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Plastic Island: Garbage Patches Floating in the Pacific Ocean

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Like the ancient gods of Maori legends, men too have created an island in the crystal clear waters of the Pacific Ocean. There are no palm trees, dream beaches or huge colourful flowers – just plastic clusters and rubbish of all kinds.

Its name is Great Pacific Garbage Patch (GPGP) or Pacific Trash Vortex, and it’s a huge floating plastic island.

The Largest Plastic Island in the World

The exaggerated accumulation of plastic in the Pacific Ocean was discovered in 1988 by researchers from the National Oceanic and Atmospheric Administration (NOAA).

However, it was only 9 years later that the news aroused worldwide interest. The discovery was in fact disclosed in 1997 by oceanographer captain Charles J. Moore who, during a crossing on a sailing boat, found himself surrounded by a sea of waste.

It isn’t easy to determine the size of this garbage patch. However, researchers from the Ocean Cleanup Foundation have published a study on Nature with an hypothesis. According to the research, the island is composed of 45-129 thousand tons of plastic – presumably 79 thousand – covering an area of 1.6 million square kilometers. Microplastics make up 94% of the enormous amount of plastic pieces that flow into the island and only 8% of the total mass. On the other hand, fishing nets even make up 46% of the mass. The study also estimates that 10-20% of GPGP waste mass could come from the 2011 Japan tsunami.

The UNEP (United Nations Environment Programme) also confirms that the situation is more serious than perceived. Every year more than 8 million tonnes of plastic end up in the oceans. This is 20 times more than in the 1960s. If we do not change consumption by 2050, the weight of plastic floating in the oceans will exceed that of fish. Moreover, 99% of seabirds will ingest plastic.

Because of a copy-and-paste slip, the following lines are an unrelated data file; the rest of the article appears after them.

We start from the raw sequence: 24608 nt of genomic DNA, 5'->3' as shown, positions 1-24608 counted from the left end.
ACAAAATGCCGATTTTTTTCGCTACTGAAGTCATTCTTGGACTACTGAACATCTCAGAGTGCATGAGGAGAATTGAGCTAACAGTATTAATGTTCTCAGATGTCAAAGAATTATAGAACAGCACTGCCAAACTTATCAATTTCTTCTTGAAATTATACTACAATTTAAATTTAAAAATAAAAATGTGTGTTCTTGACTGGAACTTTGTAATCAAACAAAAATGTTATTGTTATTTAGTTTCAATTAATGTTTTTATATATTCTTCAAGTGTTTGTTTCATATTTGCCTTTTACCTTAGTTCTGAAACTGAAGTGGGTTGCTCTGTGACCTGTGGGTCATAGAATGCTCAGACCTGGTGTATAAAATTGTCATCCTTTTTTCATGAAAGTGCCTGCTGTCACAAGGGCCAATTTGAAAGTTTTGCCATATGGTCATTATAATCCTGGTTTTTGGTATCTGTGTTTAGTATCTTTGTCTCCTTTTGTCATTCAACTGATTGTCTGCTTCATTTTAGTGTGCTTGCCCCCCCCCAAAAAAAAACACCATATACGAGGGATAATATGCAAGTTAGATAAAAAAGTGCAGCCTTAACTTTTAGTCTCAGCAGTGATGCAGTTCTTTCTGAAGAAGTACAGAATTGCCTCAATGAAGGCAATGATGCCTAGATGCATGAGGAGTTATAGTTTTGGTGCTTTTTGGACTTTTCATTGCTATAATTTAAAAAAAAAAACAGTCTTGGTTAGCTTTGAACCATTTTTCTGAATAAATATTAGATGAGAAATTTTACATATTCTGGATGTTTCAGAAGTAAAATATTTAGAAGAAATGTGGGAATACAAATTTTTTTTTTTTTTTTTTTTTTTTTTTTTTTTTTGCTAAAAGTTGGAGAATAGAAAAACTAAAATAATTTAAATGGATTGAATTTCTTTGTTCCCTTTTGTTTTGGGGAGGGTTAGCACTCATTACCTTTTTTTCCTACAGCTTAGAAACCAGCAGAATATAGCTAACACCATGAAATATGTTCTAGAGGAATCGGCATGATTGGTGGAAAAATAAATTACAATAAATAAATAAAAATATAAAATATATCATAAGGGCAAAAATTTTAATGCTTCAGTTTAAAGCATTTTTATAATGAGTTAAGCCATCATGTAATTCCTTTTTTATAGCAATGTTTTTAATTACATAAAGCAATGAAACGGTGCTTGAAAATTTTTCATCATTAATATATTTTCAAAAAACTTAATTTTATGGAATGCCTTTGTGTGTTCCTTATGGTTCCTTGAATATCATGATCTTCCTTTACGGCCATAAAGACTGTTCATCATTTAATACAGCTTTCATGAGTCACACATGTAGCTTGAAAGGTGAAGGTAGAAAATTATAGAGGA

Other Floating Garbage Patches

The Great Pacific Garbage Patch (GPGP) is not the only waste island that floats in the oceans. There are other islands, the largest of which are in the southern Pacific Ocean, the Atlantic and the Indian Ocean.

  • South Pacific Garbage Patch. Although the first evidence of its existence was detected in 2011, the SPGP was discovered in 2016 by Charles J. Moore – the same one who discovered the GPGP. According to estimates, the South Pacific Garbage Patch contains high levels of marine debris and a huge amount of microplastics. These residues come especially from scrubs and other personal hygiene products.
  • North and South Atlantic Garbage Patch. The North Atlantic Garbage Patch was discovered back in 1972. It is characterized by a high density of waste – one detritus every 5 square meters on average. On the other hand, there is still very little information about the South Atlantic Garbage Patch between Latin America and the African continent.
  • Indian Ocean Garbage Patch. Although the NOAA had already assumed its existence in 1988, this plastic island off the Indian Ocean was then officially discovered only in 2010. It doesn’t look like a real island, because of an almost discontinuous distribution of debris. The plastics, chemical sludge and other debris contained in it are in fact fragmented into smaller and smaller particles so as to become virtually invisible to the naked eye.
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